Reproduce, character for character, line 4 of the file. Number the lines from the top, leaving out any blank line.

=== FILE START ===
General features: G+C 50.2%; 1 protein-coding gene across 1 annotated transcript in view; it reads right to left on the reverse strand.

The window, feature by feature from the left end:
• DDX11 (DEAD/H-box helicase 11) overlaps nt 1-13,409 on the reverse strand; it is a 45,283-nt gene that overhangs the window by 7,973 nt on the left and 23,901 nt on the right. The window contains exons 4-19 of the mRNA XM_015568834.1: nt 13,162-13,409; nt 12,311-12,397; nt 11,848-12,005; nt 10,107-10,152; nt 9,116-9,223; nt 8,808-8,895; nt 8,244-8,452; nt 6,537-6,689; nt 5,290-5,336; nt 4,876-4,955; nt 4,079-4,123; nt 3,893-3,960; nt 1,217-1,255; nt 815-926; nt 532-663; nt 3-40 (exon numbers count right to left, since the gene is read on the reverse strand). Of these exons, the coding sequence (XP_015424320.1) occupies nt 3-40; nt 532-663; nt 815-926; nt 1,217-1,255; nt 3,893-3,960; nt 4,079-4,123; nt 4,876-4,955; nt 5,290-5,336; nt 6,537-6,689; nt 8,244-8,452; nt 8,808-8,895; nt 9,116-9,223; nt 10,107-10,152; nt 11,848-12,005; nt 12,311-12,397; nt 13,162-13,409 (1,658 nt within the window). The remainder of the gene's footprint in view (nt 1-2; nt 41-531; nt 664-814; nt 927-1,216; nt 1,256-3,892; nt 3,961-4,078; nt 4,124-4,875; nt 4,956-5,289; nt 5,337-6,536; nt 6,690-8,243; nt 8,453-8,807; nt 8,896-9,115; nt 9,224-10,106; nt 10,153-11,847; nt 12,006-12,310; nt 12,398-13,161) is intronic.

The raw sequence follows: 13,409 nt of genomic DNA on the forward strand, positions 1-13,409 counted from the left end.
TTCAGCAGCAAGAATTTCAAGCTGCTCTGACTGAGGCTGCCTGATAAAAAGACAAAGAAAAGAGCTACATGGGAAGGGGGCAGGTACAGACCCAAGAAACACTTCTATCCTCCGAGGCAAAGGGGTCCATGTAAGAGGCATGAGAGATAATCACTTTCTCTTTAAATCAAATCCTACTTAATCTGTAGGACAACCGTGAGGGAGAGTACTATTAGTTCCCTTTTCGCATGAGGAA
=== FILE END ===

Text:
The raw sequence follows: 13,409 nt of genomic DNA on the forward strand, positions 1-13,409 counted from the left end.